Monday Musings #14

" The distinction between past, present and future is only a stubbornly persistent illusion " - Einstein

When I went to the University of Manchester’s open day, I accompanied Phoebe to her subject talk as well because yes, I know I'm a good friend ;)

The BA Philosophy talk was different, in a good way, because rather than giving the typical overview of what the course looks like, which is what most did, the professor spoke about a topic that is within the umbrella of Philosophy.

He talked about the concept of time and more specifically, the concept of the past, present and future which is what I wanted to share with you today.

To most people (myself included), it seems like a simple idea but trust me, when you look at anything through a philosophical lense it becomes brain-frazzling!

-- btw here's a definition of Philosophy, provided by the lovely Phoebe, if you have no idea what it's all about : "having the ability to question every aspect of one's life with the help of great minds"

aand here's the dictionary version (soz P >.<) :
"the study of the fundamental nature of knowledge, reality, and existence" deep stuff I know --

Okay back to the topic. He introduced us to a theory where time isn't flowing like it's usually accepted to be, but rather the past, present and future is something that is the "present" infinitely. For example, you talk of an event being in the future but then when you get to that day, it becomes the present. Did I lose you? Hang in there and I'll try to explain it a bit more.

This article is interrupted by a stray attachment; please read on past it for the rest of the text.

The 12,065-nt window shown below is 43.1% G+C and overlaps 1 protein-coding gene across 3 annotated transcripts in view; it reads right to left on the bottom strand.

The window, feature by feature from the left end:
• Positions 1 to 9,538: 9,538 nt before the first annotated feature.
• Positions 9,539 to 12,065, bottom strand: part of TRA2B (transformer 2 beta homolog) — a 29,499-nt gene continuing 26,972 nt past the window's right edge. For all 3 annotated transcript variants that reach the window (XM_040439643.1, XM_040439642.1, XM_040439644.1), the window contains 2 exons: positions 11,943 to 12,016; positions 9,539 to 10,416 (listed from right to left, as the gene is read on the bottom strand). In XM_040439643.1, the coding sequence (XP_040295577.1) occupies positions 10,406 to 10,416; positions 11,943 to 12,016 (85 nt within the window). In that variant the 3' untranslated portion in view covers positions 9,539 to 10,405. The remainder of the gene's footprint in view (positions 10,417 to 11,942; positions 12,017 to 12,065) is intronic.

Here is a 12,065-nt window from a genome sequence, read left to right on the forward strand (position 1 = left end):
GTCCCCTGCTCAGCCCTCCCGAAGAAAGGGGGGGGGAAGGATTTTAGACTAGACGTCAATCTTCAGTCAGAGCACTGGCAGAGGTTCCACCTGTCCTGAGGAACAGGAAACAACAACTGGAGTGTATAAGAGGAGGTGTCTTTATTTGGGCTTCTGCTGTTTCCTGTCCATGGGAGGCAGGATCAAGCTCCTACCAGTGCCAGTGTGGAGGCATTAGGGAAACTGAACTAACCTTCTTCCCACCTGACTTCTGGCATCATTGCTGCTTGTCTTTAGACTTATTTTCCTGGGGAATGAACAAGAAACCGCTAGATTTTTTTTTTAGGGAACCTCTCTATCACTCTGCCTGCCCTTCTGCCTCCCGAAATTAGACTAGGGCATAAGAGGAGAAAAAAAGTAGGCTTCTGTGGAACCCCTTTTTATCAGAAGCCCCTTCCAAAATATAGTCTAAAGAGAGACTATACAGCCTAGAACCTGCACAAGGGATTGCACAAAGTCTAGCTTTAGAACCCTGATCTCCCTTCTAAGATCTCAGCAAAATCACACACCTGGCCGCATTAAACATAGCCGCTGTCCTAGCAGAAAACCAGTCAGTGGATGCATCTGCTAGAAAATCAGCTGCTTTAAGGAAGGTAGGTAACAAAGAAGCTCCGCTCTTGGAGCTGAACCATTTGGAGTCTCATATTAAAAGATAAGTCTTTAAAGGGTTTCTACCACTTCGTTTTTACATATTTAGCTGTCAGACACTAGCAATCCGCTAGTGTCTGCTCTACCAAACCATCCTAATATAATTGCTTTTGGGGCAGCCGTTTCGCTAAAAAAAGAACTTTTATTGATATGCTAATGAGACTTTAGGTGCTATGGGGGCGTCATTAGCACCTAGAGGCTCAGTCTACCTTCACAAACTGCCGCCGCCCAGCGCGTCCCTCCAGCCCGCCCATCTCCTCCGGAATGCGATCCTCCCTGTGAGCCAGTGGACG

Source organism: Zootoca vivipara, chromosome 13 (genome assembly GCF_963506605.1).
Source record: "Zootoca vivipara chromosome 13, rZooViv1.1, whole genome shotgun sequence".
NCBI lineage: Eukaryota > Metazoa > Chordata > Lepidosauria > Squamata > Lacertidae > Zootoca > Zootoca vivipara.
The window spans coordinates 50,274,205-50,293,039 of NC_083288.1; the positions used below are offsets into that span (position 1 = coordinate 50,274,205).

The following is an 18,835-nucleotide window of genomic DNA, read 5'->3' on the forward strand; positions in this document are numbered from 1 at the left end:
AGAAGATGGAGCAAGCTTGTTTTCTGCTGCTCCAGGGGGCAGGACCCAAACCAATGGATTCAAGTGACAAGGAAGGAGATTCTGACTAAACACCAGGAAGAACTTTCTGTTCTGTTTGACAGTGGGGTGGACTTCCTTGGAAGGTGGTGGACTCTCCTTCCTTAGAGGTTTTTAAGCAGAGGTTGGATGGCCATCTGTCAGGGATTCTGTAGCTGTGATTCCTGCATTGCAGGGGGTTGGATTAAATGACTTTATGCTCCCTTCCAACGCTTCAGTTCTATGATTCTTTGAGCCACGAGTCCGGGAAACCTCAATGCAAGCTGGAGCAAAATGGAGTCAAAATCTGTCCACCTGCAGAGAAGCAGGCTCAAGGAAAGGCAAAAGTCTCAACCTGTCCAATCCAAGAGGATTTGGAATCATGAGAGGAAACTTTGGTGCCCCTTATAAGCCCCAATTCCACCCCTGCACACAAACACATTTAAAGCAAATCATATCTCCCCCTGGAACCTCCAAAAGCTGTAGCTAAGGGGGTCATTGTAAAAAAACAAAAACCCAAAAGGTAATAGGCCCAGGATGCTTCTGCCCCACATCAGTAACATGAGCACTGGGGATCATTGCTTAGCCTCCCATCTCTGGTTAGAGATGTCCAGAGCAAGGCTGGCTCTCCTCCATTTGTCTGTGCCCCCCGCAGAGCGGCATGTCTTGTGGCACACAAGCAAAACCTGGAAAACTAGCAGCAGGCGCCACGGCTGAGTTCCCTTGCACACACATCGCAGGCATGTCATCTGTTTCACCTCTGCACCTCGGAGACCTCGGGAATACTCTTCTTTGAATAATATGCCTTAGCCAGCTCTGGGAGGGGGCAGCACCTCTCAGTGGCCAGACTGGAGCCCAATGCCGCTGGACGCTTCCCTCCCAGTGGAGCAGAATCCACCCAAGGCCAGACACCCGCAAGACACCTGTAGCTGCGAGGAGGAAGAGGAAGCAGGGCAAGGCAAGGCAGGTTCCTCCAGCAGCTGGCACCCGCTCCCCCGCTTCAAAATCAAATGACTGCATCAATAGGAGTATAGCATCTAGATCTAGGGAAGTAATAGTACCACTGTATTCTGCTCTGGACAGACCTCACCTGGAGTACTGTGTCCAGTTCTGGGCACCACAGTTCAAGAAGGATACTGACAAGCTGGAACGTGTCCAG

So imagine time as a timeline- draw it out if you need- with three positions labeled as "past", "present" and "future". Imagine yourself as a little stick-person walking along the timeline as you live your life. But it doesn't quite make sense because as you walk from the present towards the future, you are in the present when you arrive at that moment in the future.

Honestly I don't think that explanation was any clearer but anywayy, onwards and upwards!

Have a think about time travel, if that was possible, the past must still exist and the future must already exist in order that time travel be possible. Going back to the timeline we imagined (or drew) if the past just faded away it'd be like the timeline chippin' away as you walk past and it magically appearing beneath your feet before they touch the ground.

If the past, present and future don't exist simultaneously then time travel would not work because you would be travelling into ... nothing. zilch. a vacuum. 

It made so much sense in my head at the time as I'd never thought of that idea before; and if you think of time in that way, you come to the question of if your actions are already laid out in front of you - aka, fate (which is a whole other topic in itself).

I think that's enough head-scratching for a day, thank you to the University of Manchester for giving this fascinating talk which I only gave you a tiny bit of insight into but I hope this post gave you something different to think about!


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